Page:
The Private Long-Term Care Insurance Market Remains Small

Because only a small percentage of individuals will need very expensive, paid LTSS, many observers believe that this risk could be met efficiently by insurance. Yet, the private long-term care insurance (LTCI) market has remained small (of Americans over 65 with annual incomes above $20,000, only 16 percent carry private LTCI). Many carriers have left the market and many existing policies have been subject to major premium increases. Other reasons for the underachievement of private LTCI include the high cost and complexity of the product, medical underwriting (some who want to buy do not qualify), lack of awareness and/or planning for retirement and aging-related needs, and the challenge of making correct assumptions to price a product that, if purchased today, will not likely be used to pay for care for 20 to 30 years. If these challenges could be addressed, greater private LTC insurance coverage has the potential to allow individuals to avoid impoverishment due to LTSS costs and to reduce reliance on the Medicaid program, saving money for governments and families.

More Services Delivered at Home, but Integration is Lacking

Compared to financing, there is considerable agreement on how LTSS should be delivered – preferably at home and in the community rather than in an institutional setting, such as a nursing home, if that setting is desired by the individual and most appropriate for his or her needs. Many states have taken steps to provide home- and community-based services (HCBS) through waivers for Medicaid-eligible individuals, and, in recent years, new state options have been made available to provide these services. Yet despite considerable movement towards HCBS, there continues to be tremendous variation in the availability of these services from state to state, and much remains to be done to shift care away from institutional settings when appropriate. LTSS delivery is also highly fragmented, lacking coordination across services and providers and often provided in ways that is inefficient, expensive, and not meeting the needs of the patient. The planning and organization of LTSS is also often handled separately from health care planning, so that when a patient is transitioning from acute or post-acute care to an LTC setting, fewer incentives are in place for health care providers to integrate LTSS into their plan for the patient. Initiatives to test new payment and delivery models could assist in integrating health care and long-term care services by building in the necessary financial incentives to achieve patient-centered health outcomes and a seamless continuum of care.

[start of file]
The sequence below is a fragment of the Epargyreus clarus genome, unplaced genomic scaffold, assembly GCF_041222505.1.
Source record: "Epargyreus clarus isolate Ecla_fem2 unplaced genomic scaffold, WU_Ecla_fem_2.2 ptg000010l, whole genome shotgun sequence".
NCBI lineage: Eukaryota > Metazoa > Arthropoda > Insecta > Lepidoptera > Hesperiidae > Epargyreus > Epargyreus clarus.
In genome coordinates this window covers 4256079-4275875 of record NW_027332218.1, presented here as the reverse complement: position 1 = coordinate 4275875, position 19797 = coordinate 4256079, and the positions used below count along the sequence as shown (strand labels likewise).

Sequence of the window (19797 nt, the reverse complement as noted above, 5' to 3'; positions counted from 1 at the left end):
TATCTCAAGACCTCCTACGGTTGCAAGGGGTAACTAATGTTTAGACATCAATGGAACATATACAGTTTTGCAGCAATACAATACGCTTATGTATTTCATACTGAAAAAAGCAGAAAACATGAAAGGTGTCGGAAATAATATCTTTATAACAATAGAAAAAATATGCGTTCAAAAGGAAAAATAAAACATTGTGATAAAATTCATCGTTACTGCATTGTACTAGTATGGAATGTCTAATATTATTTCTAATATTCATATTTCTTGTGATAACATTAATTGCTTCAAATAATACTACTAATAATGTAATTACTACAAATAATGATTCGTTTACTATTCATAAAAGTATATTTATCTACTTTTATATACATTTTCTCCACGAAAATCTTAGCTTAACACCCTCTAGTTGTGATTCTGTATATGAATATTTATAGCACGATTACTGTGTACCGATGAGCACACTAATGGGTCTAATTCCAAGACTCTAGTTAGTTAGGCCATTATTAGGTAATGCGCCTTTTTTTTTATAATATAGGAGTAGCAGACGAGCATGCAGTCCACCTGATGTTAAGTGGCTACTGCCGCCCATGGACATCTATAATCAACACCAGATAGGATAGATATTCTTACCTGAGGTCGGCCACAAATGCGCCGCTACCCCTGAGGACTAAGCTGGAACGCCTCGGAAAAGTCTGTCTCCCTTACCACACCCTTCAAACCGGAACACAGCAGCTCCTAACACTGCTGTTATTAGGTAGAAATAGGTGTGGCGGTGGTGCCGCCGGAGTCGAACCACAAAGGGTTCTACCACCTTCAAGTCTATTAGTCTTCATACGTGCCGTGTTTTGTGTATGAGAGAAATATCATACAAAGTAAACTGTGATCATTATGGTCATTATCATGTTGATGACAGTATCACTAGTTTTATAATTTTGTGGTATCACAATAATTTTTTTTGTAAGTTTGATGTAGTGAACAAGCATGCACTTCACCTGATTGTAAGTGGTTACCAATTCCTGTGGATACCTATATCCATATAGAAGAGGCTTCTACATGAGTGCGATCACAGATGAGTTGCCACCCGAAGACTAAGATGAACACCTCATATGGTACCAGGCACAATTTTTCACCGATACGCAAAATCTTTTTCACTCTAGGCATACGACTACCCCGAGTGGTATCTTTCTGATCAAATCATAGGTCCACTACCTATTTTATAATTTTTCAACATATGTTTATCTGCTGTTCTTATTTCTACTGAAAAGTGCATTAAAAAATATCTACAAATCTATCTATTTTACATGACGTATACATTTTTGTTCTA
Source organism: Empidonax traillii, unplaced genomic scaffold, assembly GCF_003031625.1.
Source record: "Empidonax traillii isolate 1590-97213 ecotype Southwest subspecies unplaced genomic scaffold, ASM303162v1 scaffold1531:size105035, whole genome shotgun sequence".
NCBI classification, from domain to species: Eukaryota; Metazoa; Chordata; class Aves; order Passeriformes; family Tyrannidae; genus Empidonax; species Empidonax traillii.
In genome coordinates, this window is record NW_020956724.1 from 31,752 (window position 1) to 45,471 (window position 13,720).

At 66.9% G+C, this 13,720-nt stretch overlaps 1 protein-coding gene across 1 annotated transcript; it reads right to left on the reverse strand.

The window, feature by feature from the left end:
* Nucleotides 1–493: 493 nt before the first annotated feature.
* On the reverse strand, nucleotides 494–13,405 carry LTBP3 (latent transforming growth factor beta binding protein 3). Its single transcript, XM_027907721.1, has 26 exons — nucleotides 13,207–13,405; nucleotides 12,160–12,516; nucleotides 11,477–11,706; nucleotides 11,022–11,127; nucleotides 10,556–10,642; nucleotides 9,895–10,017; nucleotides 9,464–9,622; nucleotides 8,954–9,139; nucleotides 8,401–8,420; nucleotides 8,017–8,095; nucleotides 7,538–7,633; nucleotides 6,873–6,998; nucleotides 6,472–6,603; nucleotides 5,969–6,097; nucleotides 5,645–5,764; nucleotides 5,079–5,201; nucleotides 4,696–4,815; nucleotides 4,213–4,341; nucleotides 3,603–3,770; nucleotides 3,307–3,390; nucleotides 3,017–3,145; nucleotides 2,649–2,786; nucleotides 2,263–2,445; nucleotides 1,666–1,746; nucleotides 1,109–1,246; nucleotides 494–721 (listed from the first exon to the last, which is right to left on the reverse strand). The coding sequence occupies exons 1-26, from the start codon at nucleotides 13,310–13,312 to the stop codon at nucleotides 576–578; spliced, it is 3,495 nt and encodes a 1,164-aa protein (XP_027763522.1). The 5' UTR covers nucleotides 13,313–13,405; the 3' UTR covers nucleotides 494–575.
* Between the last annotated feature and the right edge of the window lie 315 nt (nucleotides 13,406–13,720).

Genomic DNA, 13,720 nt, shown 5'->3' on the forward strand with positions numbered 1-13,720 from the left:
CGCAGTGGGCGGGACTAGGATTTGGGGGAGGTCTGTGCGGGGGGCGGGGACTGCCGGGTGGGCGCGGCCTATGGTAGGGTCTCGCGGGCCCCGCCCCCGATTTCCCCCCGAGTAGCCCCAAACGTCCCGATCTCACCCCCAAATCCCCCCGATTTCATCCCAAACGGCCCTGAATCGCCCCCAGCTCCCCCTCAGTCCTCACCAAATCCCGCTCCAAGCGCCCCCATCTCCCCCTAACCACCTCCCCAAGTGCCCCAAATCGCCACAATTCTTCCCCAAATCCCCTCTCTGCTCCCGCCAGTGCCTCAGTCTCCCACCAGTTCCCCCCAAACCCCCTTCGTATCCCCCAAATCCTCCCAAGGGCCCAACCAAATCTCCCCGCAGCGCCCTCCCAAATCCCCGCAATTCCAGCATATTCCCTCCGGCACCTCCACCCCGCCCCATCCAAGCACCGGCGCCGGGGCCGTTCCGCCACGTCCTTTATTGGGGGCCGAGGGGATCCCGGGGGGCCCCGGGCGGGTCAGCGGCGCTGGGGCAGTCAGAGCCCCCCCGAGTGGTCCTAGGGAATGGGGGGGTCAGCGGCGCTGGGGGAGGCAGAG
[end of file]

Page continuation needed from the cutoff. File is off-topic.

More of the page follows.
Next Steps

BPC’s Long-Term Care Initiative co-chairs, advisors, and staff believe that developing a realistic, politically viable set of policy options is not only achievable, but is also imperative to relieve pressure on persons who need LTSS, their families and caregivers, and local, state and federal governments. Due to many factors, including the disparate nature of the population in need of LTSS and the current political and fiscal environment, it is extremely unlikely that a single policy solution will adequately address these challenges. In the coming months, BPC will produce a set of policy options that will seek to optimize the roles of publicly funded programs such as Medicaid, private insurance products, and the care provided by LTSS providers to control costs and improve the quality of LTSS financing and delivery. We welcome guidance from stakeholders and policymakers as work on the Long-Term Care Initiative continues.

2014-04-14 00:00:00
The number of Americans needing long-term services and supports is expected to more than double from 2010 to 2050